Back in 2003, eyebrows were raised when a brand new Twenty20 cricket format was introduced into the county game in England and Wales.
Fast forward 15 years and it doesn’t need me to tell you what has happened since to that version of the sport. Change is often unwelcome and feared but is also necessary, at times, and can be a catalyst for growth as we have seen.
As such, could 1o-over cricket, showcased for the first time in the world last December as the inaugural T10 League was completed without blemish in the UAE, experience anywhere near that kind of rapid ascent?
It is a distinct possibility.
The England and Wales Cricket Board is reportedly now considering introducing 10-over-a-side matches to the English domestic calendar.
Back in February, Sport360 confirmed T10 Chairman and founder Shaji Ul-Mulk would meet with ECB hierarchy to moot the idea of expanding and growing the format to new shores. Indeed, that meeting did actually take place as promised in Dubai, and from the outside looking in, talks were seemingly positive.
It is certainly a good sign for a burgeoning franchise-based competition, which was endorsed by the likes of Eoin Morgan, the current England limited-overs captain, Three Lions batsman Alex Hales and global names such as Shahid Afridi, Safraz Ahmed, Virender Sehwag (the only Indian player to feature) and Darren Sammy among others.
Played over four days with a round-robin format, six teams battled it out to reach the final at a largely packed-out Sharjah Cricket Stadium, with Kerala Kings eventually triumphing.
With contests taking roughly 90 minutes to complete, it was yet more proof bitesize cricket deserves its place on the menu as the idea was lapped up. Plans are now afoot to expand for the 2018 edition on UAE soil, which will see eight franchises and the tournament running for up up to 10 days.
Just where T10 competition fits into an already jam-packed English domestic calendar is up for debate. Four-day first-class cricket, the 50-over competition and successful Vitality T20 Blast make-up the summer months currently, and it appears as though there would be little room for any more inductees.
And that is not taking into the ECB’s new 100-ball format, widely recognised as ‘The Hundred’, which will be trialled in September.
A fifth format of the game in England domestic competition does seem difficult to comprehend while ESPNCricinfo does not claim that bringing in the new T10 option would be at the expense of the controversial 100-ball offering. At the end of the day, something will have to give.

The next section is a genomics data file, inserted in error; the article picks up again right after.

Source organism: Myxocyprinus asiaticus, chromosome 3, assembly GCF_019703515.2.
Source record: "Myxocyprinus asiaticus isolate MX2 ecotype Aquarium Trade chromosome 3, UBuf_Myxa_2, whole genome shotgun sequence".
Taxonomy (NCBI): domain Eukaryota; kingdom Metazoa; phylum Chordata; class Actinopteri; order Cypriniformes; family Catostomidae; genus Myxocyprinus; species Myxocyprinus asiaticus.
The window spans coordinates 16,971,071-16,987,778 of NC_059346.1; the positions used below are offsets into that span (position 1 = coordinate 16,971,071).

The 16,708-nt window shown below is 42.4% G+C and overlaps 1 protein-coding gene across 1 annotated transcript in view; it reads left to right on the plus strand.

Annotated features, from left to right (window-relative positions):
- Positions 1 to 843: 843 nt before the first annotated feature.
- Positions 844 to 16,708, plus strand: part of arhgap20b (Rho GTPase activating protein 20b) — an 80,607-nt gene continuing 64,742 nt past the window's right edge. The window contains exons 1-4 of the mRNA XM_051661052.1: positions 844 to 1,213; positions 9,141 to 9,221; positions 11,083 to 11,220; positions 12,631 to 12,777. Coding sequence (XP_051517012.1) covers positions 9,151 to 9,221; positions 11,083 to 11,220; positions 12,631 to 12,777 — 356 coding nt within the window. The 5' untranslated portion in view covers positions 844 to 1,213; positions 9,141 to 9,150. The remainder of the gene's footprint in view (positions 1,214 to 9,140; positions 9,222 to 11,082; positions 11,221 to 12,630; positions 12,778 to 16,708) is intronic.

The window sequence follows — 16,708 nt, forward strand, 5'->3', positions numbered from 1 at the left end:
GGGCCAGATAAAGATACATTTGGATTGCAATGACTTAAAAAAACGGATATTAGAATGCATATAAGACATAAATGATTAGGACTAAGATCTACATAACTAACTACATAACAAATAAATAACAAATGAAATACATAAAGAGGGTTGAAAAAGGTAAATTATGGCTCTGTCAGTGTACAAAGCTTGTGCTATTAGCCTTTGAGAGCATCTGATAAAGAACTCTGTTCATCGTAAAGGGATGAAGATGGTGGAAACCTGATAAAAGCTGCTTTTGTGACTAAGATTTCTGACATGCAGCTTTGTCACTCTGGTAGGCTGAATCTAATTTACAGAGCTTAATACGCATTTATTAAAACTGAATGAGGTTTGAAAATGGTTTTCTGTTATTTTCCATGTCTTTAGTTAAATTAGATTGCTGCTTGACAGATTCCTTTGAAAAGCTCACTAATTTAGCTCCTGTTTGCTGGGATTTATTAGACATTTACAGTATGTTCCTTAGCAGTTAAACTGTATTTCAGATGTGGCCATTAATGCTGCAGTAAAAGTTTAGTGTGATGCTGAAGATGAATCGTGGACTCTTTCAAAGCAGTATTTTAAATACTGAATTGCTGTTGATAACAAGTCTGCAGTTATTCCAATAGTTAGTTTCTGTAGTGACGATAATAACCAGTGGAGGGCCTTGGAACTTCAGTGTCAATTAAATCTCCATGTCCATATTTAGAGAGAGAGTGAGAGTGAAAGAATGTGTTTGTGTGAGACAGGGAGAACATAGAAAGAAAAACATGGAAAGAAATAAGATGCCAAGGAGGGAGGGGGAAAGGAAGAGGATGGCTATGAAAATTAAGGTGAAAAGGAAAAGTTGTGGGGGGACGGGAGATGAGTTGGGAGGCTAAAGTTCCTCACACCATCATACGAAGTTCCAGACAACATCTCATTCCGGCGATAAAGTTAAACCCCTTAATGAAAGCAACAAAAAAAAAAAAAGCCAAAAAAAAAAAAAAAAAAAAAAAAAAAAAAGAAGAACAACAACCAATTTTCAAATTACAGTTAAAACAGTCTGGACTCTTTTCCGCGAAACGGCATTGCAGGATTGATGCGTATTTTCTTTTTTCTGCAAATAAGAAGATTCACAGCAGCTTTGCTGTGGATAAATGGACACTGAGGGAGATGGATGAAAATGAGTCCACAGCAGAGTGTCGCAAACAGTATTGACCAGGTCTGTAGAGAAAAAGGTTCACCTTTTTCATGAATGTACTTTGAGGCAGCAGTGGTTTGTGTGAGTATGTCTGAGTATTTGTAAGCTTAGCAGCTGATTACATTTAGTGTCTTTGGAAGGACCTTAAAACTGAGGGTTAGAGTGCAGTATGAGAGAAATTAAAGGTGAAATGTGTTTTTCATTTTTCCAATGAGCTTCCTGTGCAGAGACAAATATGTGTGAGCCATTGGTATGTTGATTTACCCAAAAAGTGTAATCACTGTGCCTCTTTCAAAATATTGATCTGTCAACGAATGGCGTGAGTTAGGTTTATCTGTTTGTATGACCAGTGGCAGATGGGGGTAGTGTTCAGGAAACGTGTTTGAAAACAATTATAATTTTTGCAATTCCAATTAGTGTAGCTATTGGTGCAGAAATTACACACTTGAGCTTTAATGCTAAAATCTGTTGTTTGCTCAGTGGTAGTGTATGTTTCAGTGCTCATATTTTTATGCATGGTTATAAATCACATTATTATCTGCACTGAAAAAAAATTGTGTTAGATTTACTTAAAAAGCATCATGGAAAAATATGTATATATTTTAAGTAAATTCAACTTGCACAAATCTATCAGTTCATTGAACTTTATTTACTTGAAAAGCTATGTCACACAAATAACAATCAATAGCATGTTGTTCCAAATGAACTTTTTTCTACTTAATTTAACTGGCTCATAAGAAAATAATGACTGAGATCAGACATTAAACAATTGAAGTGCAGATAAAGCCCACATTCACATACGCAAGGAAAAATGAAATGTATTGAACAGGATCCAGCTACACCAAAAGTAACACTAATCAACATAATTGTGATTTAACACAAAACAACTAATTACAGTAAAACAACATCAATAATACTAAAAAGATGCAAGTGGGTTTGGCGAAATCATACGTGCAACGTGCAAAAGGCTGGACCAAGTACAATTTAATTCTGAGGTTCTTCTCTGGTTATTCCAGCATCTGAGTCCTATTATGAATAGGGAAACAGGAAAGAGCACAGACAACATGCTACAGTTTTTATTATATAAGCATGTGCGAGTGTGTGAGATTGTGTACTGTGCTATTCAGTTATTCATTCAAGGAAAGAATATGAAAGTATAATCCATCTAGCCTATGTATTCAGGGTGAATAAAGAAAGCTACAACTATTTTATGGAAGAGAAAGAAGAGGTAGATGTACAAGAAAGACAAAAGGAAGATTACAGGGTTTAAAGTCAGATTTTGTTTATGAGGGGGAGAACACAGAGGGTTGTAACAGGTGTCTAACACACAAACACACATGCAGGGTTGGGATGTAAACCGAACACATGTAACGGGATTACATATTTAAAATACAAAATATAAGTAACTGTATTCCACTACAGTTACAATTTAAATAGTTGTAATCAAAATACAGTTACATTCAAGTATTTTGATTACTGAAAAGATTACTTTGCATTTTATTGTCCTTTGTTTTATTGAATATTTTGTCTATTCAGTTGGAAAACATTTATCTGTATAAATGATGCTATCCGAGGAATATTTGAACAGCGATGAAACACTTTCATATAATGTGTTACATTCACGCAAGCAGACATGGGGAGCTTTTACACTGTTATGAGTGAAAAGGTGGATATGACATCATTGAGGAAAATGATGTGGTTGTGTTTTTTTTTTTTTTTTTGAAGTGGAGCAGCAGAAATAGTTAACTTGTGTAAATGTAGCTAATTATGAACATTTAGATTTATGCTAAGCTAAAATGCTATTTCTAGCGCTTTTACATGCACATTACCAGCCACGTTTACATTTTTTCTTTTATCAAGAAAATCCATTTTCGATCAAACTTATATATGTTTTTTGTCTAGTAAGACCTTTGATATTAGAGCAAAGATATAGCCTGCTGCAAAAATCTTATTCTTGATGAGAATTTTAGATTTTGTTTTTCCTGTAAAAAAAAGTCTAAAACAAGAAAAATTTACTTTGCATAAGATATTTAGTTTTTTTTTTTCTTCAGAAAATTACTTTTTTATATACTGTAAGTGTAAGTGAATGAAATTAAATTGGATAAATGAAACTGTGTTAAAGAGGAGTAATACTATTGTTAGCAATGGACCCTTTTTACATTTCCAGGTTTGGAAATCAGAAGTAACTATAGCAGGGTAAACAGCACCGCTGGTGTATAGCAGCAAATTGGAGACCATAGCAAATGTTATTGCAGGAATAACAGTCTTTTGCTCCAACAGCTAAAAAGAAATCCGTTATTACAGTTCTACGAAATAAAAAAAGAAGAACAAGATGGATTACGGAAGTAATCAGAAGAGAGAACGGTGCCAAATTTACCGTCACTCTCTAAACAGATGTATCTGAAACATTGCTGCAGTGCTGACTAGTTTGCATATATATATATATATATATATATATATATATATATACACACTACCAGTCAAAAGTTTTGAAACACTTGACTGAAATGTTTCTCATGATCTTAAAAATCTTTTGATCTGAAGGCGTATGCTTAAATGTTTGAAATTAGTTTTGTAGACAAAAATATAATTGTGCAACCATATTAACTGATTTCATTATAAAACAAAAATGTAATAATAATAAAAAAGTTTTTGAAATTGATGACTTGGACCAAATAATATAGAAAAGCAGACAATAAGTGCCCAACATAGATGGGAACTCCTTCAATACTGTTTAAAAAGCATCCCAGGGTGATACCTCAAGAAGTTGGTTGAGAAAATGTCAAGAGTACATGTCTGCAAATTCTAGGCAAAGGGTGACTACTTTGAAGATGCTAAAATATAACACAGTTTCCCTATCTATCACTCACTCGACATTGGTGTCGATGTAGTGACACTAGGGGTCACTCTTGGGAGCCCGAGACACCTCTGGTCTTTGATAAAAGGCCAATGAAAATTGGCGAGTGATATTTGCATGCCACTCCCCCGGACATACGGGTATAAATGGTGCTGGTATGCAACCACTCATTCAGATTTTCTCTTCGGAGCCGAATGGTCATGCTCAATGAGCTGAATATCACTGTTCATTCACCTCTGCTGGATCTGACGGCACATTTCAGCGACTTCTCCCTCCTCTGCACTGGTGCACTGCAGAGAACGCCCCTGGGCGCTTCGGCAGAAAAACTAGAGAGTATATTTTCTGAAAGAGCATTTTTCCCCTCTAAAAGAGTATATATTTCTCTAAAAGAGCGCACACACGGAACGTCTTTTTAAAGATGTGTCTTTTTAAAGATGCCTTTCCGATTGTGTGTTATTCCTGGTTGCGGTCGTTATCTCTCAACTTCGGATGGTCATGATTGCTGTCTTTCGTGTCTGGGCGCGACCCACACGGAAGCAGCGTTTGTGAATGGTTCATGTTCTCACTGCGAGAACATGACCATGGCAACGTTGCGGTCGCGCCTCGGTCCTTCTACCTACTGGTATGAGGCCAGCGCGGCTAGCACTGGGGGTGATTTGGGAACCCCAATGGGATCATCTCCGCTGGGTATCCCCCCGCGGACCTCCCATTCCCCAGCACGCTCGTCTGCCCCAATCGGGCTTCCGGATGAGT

Still, it is intriguing the newly-launched format is on their agenda moving format and forms part of the ECB’s new 2020 footprint.
“If UAE can qualify for the World Cup then there’s no reason why USA shouldn’t. So that’s going to be a focus for us in the next few years.” – Dave Richardson, International Cricket Council CEO.
The golden goose that is America is never far from the thoughts of the world’s cricket administrators. The only remaining economic and political super-power having an interest in the sport would be massive for the game. And there are cricket fans in America, 10-20 million of them according to some estimates. Cricket websites around the world get a massive proportion of their traffic from the USA. Despite all of this cricket in the USA is years away from getting close to a World Cup, in fact it is probably more a case of decades.
Speaking in 2014 the then Chief Executive of the USA Cricket Association (USACA), Darren Beazley, summed it up as follows; “The ICC will tell you there are 10million cricket fans within the US. I don’t know how many of those 10 million are US cricket fans. I think what you have is immigrants that come from Pakistan, and when they are asked “do you love cricket” they say yes. Then you say would you buy a US team jersey or a Pakistan team jersey they will go for Pakistan.”
This is the issue that cricket faces in America. If the sport is to grow beyond the niche following it has amongst immigrant communities it needs to develop an American identity, and despite being in existence since 1965 USACA has singularly failed to do that. Instead cricket remains “an underground sport”, a term that was used to describe the sport by a senior USACA official in 2009. The reasons for cricket’s stagnation is as much to do with USACA as anything else. They have been suspended from the ICC twice in the last decade and they are on the brink of being booted out again.